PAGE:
Jeannine Colette is the author of the Abandon Collection, a series of stand-alone novels featuring dynamic heroines who have to abandon their reality in order to discover themselves . . . and love along the way; Wrecked, and the Sexton Brothers Novels: Austin, Bryce and Tanner. Her upcoming romance, A Really Bad Idea, releases May 14th!
A graduate of Wagner College and the New York Film Academy, Jeannine went on to become a Segment Producer for television shows on CBS and NBC. She left the television industry to focus on her children and pursue a full-time writing career. She lives in New York with her husband, the three tiny people she adores more than life itself, and a rescue pup named Wrigley.
Jeannine and her family are active supporters of The March of Dimes and Strivright The Auditory-Oral School of New York.
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A Really Bad Idea
Everyone has a best friend. Mine just happens to be Dr. Christian Gallagher— the gorgeous, blue-eyed heart surgeon who wants to have a baby with me.
Yes, you read that correctly.
When my mother approached me on my thirty-third birthday with a brochure for egg freezing, it was a glaring reminder that my biological clock is ticking toward its expiration date. I’ve always dreamed of being a mom and had a plan — one that was destroyed when I caught my professional hockey player husband in bed with another woman.
Despite my broken heart I still believe in love. I want the happily ever after, but I also want a child desperately and won’t settle in order to make it happen.
That’s why when I decided to take my mother’s advice, Christian came up with his own plan: Let’s have a baby together.
It’s a bad idea. A really, really bad idea. And yet…I can’t stop thinking about how great it could be.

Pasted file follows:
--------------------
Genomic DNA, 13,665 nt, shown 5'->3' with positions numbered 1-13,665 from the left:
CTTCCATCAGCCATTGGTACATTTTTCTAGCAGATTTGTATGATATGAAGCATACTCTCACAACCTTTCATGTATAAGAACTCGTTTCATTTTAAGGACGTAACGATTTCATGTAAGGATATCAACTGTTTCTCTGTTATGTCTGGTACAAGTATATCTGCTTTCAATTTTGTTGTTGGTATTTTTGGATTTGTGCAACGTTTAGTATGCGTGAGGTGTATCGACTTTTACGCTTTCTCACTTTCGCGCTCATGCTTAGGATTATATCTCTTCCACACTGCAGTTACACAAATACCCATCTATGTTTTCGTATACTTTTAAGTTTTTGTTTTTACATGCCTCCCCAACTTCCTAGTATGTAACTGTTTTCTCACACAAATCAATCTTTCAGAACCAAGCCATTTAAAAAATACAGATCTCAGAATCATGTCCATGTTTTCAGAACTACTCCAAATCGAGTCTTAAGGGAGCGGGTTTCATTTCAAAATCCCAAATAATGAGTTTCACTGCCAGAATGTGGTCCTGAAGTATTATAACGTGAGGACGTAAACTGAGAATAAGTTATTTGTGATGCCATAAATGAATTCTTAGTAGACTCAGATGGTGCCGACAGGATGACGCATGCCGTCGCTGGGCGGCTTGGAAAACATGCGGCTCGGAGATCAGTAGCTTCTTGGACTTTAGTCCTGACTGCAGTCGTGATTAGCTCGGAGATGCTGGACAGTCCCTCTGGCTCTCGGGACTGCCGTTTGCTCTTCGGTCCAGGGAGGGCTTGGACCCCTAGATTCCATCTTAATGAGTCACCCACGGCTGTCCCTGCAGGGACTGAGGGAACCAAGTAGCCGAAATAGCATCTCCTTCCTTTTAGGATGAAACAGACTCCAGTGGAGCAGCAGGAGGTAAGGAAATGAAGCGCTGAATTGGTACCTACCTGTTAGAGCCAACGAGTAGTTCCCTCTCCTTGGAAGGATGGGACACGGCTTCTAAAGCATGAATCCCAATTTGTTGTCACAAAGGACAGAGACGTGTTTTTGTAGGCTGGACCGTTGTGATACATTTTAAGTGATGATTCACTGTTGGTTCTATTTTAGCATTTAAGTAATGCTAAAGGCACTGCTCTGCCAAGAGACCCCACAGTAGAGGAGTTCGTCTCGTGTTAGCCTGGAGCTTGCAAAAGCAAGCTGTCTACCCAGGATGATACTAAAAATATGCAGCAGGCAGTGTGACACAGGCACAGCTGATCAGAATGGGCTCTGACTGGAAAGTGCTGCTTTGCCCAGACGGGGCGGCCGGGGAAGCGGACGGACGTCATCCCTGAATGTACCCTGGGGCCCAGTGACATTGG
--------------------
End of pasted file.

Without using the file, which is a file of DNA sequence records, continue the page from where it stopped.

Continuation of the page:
There’s just one condition. Before we have sex (oh, yes, we’re doing this the old fashioned way!)
Christian is adamant we go on three dates.
Sounds easy, but it’s not. I thought sex would be the hard part, but the dates are only making me fall for the man I’ve known almost my entire life.
Whoever said sex doesn’t change things never went to bed with their best friend.
Christian grabs my computer that’s resting on the coffee table with the screen lit up on the webpage I was looking at—the New York CryoBank. “Worse than Tinder, huh?”
“Yeah,” I sit up and scrunch my mouth a little. “There are a few viable candidates.”
The laptop is now on his thighs. I settle myself up against his side, so I can look at the screen with him.
“So, you’re going with embryo freezing?” He looks at me, concerned.
“Just keeping my options open. Besides, it’s kinda neat to pick out the future father of my children.”
His brows are curved, and his cheekbones are accentuated so severely that it’s almost lethal. He blows out a sharp breath. “All right, what are your criteria?”
There’s a drop-down box on the side where you can filter down the donors. The first is height. “Five foot ten and up.”